Table of Contents

Appendix B

Tactical Development

Tactics are methods for using weapons to achieve a military objective. If optimized, those methods are force multipliers that are within the Navy's control; are cheap to develop; and do not chafe the political concerns of Congress or industry.

To be effective, however, tactics must be developed in a timely manner. The current time-line for tactical development and evaluation is too long in a changing world. It frequently takes over three years from the statement of the need for a battle group tactic to the completed evaluation of a candidate tactic. Then there are usually another few years to the inclusion of the tactic in a Naval Warfare Publication.

Timeliness is not the only concern. Tactics must be appropriate, executable, and robust. Yet many of the tactics resulting from current processes do not meet those criteria. As a consequence, some are not held in high regard and, in some cases, are entirely ignored. The Navy would therefore be wise to reform, quicken, and improve its processes for developing tactics. By taking the time now during this world "recess" to perfect the ability to develop tactics quickly, the Navy will enable itself to respond more agilely and effectively to the unknown dangers that will inevitably come its way in the future.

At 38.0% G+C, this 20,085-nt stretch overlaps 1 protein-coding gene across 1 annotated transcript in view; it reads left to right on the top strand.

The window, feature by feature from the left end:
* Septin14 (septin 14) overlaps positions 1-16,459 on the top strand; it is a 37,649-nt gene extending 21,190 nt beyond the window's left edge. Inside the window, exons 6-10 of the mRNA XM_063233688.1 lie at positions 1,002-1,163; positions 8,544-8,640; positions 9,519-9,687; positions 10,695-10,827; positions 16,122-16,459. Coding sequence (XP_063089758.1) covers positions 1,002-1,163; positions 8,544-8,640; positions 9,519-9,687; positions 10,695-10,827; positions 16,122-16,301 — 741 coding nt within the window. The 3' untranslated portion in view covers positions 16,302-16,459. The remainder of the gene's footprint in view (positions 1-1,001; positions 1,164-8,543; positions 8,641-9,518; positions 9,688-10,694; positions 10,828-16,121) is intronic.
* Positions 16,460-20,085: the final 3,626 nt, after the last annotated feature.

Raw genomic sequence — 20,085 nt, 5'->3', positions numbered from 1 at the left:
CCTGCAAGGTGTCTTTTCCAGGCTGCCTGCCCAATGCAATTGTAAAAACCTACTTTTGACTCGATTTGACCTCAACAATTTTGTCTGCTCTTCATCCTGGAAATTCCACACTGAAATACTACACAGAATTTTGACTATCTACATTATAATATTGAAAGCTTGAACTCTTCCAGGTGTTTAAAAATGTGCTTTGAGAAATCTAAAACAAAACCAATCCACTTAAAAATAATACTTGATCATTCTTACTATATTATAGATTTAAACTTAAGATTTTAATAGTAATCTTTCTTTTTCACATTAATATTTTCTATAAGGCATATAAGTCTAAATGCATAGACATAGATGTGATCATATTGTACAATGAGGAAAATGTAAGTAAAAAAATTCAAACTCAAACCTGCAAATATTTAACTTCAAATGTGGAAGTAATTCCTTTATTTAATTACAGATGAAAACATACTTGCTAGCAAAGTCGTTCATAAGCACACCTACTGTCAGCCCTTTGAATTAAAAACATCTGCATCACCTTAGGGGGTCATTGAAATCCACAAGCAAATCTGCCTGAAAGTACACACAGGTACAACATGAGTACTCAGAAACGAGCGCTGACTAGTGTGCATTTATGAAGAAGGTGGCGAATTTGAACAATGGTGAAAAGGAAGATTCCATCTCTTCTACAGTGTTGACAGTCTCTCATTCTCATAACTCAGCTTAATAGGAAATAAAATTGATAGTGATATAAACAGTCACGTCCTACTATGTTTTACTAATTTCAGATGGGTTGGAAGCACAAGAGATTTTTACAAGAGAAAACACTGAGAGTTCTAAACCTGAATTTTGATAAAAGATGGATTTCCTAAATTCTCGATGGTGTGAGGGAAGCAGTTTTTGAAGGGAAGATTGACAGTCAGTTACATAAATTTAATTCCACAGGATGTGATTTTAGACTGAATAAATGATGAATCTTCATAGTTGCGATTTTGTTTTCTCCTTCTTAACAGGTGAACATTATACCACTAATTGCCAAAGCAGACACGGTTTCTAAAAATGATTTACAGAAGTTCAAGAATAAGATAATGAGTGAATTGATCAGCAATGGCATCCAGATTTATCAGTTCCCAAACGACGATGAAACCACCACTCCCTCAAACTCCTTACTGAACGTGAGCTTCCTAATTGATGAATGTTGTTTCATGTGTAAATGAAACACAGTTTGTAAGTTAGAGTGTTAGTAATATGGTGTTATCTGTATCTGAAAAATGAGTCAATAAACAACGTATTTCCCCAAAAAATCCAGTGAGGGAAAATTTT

Although the Navy may today have enough power to counter any current enemies with current tactics, a focus on tactical development will enable it to accomplish its missions at lower costs in time, casualties, operating funds, and capital investment and more impressively and more thoroughly besides. Simple and effective tactics will also facilitate faster and cheaper training, and reduce dependence on command and control. By developing a quick and efficient process for developing tactics, the Navy will be able to respond more promptly and effectively to technological innovations (foreign and domestic, friends' and foes'), new enemies, new enemy tactics, new situations, and new missions (including those of potential enemies).